October 29, 2015
Let’s be frank: after one year, the Juncker Commission has been a disappointment.
Admittedly, it has excuses: too many Member States, an unmanageable decision-making process, intractable geopolitical and humanitarian crises…but be that as it may, the “last-chance Commission” risks living up to its name, if can’t find a path to better governance soon.
The Treaty of Lisbon: a wrecking ball
Initially celebrated as a simplifying treaty, every day shows the Lisbon Treaty to be part of the problem and not the solution. As Professor Olivier Costa of the College of Europe has highlighted, the institutional triangle is turning into a square, with the fourth corner occupied by the European Council as a kind of a tutor for the Commission – completely contradicting the spirit and letter of the Treaty.
Some go even further, describing the EU as a sort of Eiffel Tower with the European Council at the top (taking decisions), the Commission halfway up (managing) and at the bottom, the Council of Ministers and the European Parliament, two pillars responsible for supervision. This system is leading to paralysis, planting the seeds of the EU’s dilution – if not its destruction.
Poor choices of leaders
Once more, the Lisbon Treaty is to blame: by putting the Presidents of the Commission and European Council alongside each other, it is leading to either a power struggle like in the Barroso era, or a sidelining of the two Presidents as is the case today. The consequence is a poor image, a total absence of visibility and zero communication with the EU citizen. It is equally incredible to see the Commission President convening a ‘Leaders’ summit’ on 25 October, chaired by him in the form of a mini-European Council. This is a complete blurring of powers.
The presence of a High Representative who is both Commission Vice-President and Chair of the Foreign Affairs Council is another source of incoherence and ineffectiveness, cruelly exposed by the primacy of national political leaders in key diplomatic issues.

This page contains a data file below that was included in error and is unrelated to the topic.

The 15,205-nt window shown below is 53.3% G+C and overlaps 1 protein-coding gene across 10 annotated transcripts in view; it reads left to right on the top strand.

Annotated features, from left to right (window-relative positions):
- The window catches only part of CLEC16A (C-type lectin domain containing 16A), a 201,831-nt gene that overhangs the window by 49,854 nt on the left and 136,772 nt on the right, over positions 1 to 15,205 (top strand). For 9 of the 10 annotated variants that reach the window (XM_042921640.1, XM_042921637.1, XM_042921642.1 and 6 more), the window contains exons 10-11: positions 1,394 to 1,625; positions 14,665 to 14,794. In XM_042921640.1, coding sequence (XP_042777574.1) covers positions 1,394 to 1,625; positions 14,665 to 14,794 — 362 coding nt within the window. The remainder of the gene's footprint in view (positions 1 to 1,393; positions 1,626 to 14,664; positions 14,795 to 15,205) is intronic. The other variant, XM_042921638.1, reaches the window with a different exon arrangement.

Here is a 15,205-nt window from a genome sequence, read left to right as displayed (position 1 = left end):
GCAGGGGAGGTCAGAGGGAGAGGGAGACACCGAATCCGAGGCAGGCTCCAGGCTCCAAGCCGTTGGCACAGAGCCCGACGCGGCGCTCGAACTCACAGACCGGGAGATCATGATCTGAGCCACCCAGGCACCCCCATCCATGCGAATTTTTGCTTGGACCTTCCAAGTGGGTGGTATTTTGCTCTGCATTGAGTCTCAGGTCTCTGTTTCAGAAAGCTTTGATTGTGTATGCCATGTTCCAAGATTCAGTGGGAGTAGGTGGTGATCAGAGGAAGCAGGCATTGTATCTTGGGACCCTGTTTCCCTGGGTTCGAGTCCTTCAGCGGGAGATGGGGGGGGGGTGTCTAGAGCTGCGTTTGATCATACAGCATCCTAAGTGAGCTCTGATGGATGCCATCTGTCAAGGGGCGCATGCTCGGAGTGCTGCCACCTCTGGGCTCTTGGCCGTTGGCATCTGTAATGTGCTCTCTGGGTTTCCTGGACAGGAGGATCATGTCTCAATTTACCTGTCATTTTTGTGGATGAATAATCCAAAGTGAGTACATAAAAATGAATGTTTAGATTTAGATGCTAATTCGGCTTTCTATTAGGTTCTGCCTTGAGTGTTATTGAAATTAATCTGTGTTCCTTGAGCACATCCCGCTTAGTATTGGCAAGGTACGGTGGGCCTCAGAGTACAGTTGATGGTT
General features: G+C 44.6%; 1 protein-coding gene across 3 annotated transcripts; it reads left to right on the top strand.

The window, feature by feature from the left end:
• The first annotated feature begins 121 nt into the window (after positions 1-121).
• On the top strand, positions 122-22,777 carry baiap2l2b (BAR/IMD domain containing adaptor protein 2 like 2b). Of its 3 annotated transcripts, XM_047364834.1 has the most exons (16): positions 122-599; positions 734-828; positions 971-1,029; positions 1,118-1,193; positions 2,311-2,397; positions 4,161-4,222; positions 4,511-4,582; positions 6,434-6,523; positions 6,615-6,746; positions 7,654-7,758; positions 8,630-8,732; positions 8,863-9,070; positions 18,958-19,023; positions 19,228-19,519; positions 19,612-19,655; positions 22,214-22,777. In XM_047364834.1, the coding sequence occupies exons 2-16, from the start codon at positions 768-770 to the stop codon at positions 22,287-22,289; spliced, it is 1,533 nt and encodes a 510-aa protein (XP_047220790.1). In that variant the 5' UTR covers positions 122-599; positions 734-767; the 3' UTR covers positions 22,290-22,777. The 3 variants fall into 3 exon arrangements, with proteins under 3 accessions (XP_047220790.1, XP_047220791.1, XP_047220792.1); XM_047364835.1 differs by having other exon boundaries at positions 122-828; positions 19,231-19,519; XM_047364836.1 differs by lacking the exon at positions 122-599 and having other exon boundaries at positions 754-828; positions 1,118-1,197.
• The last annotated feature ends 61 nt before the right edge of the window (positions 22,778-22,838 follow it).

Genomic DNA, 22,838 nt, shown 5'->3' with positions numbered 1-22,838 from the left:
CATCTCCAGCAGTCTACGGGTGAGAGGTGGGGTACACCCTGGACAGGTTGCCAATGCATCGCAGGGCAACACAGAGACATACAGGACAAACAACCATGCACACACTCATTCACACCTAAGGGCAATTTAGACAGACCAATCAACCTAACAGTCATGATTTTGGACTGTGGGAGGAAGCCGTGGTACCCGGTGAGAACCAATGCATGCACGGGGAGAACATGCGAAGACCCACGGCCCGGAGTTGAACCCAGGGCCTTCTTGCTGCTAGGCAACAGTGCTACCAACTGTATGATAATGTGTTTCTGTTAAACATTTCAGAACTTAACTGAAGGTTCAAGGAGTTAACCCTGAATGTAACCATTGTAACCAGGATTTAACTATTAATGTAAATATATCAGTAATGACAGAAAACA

Yet again, President Juncker seems to be psychologically and intellectually torn between, on one hand, his past function as prime minister and his present function as Commission President. Just like Santer, Prodi and Barroso before him, none of the Presidents since Delors have really succeeded in fitting into the role. It is a difficult post that requires a range of contradictory qualities.
Today, the problem is made worse by the presence of five former prime ministers as Commission Vice-Presidents. This is accompanied by a drift of power from the leaders down to their deputies and colleagues; in other words, from the political to the bureaucratic.
Restoring order in EU governance
On 21 October, Catherine Trautmann, one of the former voices of the European Parliament, gave a press conference devoted to the EP seat. Her initiative was perfectly-timed, coming just a few days after the public announcement that the EP buildings in Brussels will require large-scale renovations, barely 20 years after their construction. Yet another demonstration of how the EU fails to be the master of its own affairs, and even its destiny.
But far from focussing on history, geopolitics or economics, Ms Trautmann based her arguments on the poor governance of the EU: as she put it, bureaucracy in Brussels and democracy in Strasbourg. She believed that bringing the whole Parliament to Brussels would create a sort of “legislative tube” where Directives and Regulations are drafted, negotiated and implemented in an opaque manner without political debate. In short, a caricature of democracy.
Announcing her upcoming initiatives, Ms Trautmann will organise a seminar on the reform of EU governance. There have already been a lot of these, but this one will be more promising and likely more operational in its objectives, programme and contributors. The EU needs the wind of reform blowing across it. We urgently need thinkers, decision-makers and leaders.Daniel Gueguen